‘Do you realize what that means, Melissa?’ he asked me. ‘That means that, if a team finds a way to build a product cheaper — or finds that the product shouldn’t be built at all — they are building it anyway because they will be penalized if they don’t spend all their money.’
In large companies, it’s generally outside of the team’s control to shift the organization’s standards from perfect to better. You’ll hear responses to your proposed change:
“This chart has to show growth or else our investors/board/shareholders will be upset. We can’t afford anything less than perfect.”
“This is the way we’ve always done things.”
“If you aren’t executing to the plan, your team simply isn’t good enough.”
Changing the way organizations organize, budget, and allocate resources needs leadership buy-in, no matter how much the team is pushing for the changes.
So if you and your team don’t have that level of authority, what can you do to shift your org towards more realistic goals? When the org expects perfect, how can you get your team focused on better?
Focus on what you can control
The best thing you can do is to focus on what you can control.
Make it your team’s goal to improve a specific user outcome (rather than a specific customer segment or technology channel) and ask your leaders to support this goal.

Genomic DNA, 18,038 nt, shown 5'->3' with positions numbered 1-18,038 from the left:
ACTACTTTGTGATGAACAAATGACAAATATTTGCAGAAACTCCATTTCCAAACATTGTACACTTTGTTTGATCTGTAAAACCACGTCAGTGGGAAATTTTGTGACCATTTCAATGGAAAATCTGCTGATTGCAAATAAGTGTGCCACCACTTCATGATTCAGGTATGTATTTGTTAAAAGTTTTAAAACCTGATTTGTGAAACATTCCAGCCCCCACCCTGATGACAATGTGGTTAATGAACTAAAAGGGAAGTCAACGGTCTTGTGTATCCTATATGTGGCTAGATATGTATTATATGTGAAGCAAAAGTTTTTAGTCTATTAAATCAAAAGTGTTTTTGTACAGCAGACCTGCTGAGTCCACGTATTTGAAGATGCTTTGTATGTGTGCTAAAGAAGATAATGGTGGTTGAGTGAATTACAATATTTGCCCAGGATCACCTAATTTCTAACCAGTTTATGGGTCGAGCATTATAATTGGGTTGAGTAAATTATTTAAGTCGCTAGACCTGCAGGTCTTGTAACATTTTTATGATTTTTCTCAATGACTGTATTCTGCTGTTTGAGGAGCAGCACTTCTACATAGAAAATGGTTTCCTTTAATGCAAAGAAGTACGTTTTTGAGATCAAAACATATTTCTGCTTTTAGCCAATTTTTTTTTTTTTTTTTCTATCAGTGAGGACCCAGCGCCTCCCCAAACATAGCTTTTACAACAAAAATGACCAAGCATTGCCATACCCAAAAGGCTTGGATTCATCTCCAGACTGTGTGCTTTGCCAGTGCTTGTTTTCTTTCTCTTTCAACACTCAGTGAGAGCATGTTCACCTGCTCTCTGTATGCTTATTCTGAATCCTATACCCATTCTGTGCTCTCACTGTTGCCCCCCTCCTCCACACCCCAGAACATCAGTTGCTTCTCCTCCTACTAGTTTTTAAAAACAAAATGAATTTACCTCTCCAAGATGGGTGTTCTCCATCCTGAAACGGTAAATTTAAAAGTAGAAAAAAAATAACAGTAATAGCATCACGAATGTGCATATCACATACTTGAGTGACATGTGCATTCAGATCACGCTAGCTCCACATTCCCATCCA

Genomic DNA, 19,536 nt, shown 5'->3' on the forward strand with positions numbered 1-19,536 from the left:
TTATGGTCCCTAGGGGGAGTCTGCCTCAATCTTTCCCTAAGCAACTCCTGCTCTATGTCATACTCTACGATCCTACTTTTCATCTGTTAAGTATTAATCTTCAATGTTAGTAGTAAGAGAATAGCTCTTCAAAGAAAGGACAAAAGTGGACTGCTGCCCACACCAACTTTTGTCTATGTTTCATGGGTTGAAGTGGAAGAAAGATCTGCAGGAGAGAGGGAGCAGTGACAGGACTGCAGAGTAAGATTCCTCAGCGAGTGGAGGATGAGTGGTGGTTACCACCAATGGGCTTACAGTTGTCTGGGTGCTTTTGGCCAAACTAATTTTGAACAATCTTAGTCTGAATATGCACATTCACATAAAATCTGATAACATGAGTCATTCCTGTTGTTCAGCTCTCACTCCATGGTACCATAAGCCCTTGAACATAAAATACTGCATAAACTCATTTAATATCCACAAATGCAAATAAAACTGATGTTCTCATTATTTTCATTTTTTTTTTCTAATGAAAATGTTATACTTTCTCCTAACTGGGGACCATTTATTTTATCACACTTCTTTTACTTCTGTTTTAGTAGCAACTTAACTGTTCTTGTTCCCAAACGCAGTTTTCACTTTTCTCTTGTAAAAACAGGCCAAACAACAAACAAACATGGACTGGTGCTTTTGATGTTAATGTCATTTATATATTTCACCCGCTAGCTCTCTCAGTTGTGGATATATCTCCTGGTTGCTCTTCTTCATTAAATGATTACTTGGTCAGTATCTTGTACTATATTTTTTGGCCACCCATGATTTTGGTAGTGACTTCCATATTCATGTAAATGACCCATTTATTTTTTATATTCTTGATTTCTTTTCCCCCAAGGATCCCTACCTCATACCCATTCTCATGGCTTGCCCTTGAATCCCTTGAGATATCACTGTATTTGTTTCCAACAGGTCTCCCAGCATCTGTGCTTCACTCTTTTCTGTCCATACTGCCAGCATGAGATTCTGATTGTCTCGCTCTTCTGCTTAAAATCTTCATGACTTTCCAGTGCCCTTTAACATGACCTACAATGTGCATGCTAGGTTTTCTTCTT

Find an outcome that will cost a lot to the business if it isn’t improved. Maybe you’re working on a marketplace product. You find that a lot of users churn at first use because it takes them too long to find what they’re looking for. Reduce time to first search result by 20% can be this team’s metric. Clarify the team members, decision rights, and resources to get this work done, and ask leadership for support.
Your team can be the model for how other teams work. As you pilot this outcome-oriented way of working, be sure to continuously share with leaders and other teams what’s working and what isn’t, so that everyone is learning from it. Regular retrospectives help.
Perfection exists to put us on the path to better
I mentioned earlier that “did I hit my week as I planned?” became “did I do better than I did before?” My baseline became how I’ve done before instead of how well I want to do.
“Did I spend less than $150 on eating out this month?” became “Did I spend less money on eating out this month?”
“Was my discovery engagement less than 4 weeks?” became “Was my most recent discovery engagement shorter than my previous discovery engagement?”
“Did I climb 5 times this week?” became “Did I send more projects this month than I did last month?”
Thing is, I don’t think I’d set “better” as a baseline if perfection didn’t kick my ass in the first place.
I appreciate Kevin Hart’s outlook on perfectionism: